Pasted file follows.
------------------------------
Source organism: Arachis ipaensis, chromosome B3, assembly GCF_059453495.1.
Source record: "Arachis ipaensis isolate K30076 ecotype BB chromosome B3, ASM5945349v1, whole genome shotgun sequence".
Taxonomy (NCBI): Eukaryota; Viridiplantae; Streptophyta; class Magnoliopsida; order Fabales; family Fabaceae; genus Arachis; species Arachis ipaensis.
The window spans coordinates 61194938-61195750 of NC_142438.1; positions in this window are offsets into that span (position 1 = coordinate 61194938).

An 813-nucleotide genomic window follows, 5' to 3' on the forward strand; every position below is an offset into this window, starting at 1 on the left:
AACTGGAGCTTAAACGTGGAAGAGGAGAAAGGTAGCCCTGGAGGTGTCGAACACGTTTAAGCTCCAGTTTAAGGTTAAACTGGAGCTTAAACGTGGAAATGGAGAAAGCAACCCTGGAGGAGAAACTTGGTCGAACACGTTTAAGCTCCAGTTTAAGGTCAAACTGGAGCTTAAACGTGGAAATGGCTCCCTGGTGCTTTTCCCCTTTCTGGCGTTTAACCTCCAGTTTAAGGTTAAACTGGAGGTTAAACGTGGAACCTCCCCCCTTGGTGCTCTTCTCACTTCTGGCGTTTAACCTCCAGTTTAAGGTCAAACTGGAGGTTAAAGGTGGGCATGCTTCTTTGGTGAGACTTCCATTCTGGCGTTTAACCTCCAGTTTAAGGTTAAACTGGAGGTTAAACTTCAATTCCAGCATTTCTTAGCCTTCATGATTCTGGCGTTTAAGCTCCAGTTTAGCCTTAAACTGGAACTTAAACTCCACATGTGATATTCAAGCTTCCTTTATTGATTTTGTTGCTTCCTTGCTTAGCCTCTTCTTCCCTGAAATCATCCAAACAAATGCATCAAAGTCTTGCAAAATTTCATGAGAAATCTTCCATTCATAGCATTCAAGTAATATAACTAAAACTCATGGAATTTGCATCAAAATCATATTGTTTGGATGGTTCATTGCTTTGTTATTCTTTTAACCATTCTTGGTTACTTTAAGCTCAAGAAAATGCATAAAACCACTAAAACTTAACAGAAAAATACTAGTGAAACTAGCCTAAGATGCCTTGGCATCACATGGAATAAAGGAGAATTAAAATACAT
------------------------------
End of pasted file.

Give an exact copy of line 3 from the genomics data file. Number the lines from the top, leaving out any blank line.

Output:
Taxonomy (NCBI): Eukaryota; Viridiplantae; Streptophyta; class Magnoliopsida; order Fabales; family Fabaceae; genus Arachis; species Arachis ipaensis.